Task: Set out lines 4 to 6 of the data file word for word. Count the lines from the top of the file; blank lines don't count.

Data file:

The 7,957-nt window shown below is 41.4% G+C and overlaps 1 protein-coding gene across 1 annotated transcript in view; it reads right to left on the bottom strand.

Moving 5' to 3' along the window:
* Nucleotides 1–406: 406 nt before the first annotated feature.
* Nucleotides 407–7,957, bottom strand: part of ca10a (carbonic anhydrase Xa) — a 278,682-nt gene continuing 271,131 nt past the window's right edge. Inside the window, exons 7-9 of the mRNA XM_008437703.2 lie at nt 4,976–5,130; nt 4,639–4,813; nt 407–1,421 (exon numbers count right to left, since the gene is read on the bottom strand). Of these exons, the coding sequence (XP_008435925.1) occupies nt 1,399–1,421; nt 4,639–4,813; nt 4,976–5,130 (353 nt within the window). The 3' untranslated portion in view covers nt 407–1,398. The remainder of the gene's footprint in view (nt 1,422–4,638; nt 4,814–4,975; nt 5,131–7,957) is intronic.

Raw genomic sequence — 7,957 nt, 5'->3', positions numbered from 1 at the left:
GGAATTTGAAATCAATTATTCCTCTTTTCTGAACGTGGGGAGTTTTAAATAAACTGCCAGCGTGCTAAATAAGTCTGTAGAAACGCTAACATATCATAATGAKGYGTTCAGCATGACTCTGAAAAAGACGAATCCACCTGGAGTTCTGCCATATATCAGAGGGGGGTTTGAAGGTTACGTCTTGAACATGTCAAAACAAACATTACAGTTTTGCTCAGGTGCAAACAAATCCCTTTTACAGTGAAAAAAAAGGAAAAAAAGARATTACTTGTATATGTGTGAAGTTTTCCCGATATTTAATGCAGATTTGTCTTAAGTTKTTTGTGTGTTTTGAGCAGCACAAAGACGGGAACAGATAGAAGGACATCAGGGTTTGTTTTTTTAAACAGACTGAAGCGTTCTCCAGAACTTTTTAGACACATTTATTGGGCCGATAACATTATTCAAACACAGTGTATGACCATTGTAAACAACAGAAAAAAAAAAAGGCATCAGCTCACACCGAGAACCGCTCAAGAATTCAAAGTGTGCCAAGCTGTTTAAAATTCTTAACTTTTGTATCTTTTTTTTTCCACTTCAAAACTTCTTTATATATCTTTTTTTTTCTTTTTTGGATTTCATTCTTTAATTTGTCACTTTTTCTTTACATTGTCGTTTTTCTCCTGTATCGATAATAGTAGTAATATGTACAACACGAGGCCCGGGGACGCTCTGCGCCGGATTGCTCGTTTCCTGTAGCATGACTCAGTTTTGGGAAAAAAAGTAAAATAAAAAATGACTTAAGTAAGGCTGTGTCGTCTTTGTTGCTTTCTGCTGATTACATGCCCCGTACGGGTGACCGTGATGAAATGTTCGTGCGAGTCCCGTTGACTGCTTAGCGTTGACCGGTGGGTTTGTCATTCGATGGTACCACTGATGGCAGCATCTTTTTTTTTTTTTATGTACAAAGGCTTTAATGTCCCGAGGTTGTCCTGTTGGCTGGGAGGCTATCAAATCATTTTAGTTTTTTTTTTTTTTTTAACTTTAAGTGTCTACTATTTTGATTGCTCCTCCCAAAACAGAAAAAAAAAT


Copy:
* Nucleotides 407–7,957, bottom strand: part of ca10a (carbonic anhydrase Xa) — a 278,682-nt gene continuing 271,131 nt past the window's right edge. Inside the window, exons 7-9 of the mRNA XM_008437703.2 lie at nt 4,976–5,130; nt 4,639–4,813; nt 407–1,421 (exon numbers count right to left, since the gene is read on the bottom strand). Of these exons, the coding sequence (XP_008435925.1) occupies nt 1,399–1,421; nt 4,639–4,813; nt 4,976–5,130 (353 nt within the window). The 3' untranslated portion in view covers nt 407–1,398. The remainder of the gene's footprint in view (nt 1,422–4,638; nt 4,814–4,975; nt 5,131–7,957) is intronic.

Raw genomic sequence — 7,957 nt, 5'->3', positions numbered from 1 at the left:
GGAATTTGAAATCAATTATTCCTCTTTTCTGAACGTGGGGAGTTTTAAATAAACTGCCAGCGTGCTAAATAAGTCTGTAGAAACGCTAACATATCATAATGAKGYGTTCAGCATGACTCTGAAAAAGACGAATCCACCTGGAGTTCTGCCATATATCAGAGGGGGGTTTGAAGGTTACGTCTTGAACATGTCAAAACAAACATTACAGTTTTGCTCAGGTGCAAACAAATCCCTTTTACAGTGAAAAAAAAGGAAAAAAAGARATTACTTGTATATGTGTGAAGTTTTCCCGATATTTAATGCAGATTTGTCTTAAGTTKTTTGTGTGTTTTGAGCAGCACAAAGACGGGAACAGATAGAAGGACATCAGGGTTTGTTTTTTTAAACAGACTGAAGCGTTCTCCAGAACTTTTTAGACACATTTATTGGGCCGATAACATTATTCAAACACAGTGTATGACCATTGTAAACAACAGAAAAAAAAAAAGGCATCAGCTCACACCGAGAACCGCTCAAGAATTCAAAGTGTGCCAAGCTGTTTAAAATTCTTAACTTTTGTATCTTTTTTTTTCCACTTCAAAACTTCTTTATATATCTTTTTTTTTCTTTTTTGGATTTCATTCTTTAATTTGTCACTTTTTCTTTACATTGTCGTTTTTCTCCTGTATCGATAATAGTAGTAATATGTACAACACGAGGCCCGGGGACGCTCTGCGCCGGATTGCTCGTTTCCTGTAGCATGACTCAGTTTTGGGAAAAAAAGTAAAATAAAAAATGACTTAAGTAAGGCTGTGTCGTCTTTGTTGCTTTCTGCTGATTACATGCCCCGTACGGGTGACCGTGATGAAATGTTCGTGCGAGTCCCGTTGACTGCTTAGCGTTGACCGGTGGGTTTGTCATTCGATGGTACCACTGATGGCAGCATCTTTTTTTTTTTTTATGTACAAAGGCTTTAATGTCCCGAGGTTGTCCTGTTGGCTGGGAGGCTATCAAATCATTTTAGTTTTTTTTTTTTTTTTAACTTTAAGTGTCTACTATTTTGATTGCTCCTCCCAAAACAGAAAAAAAAAT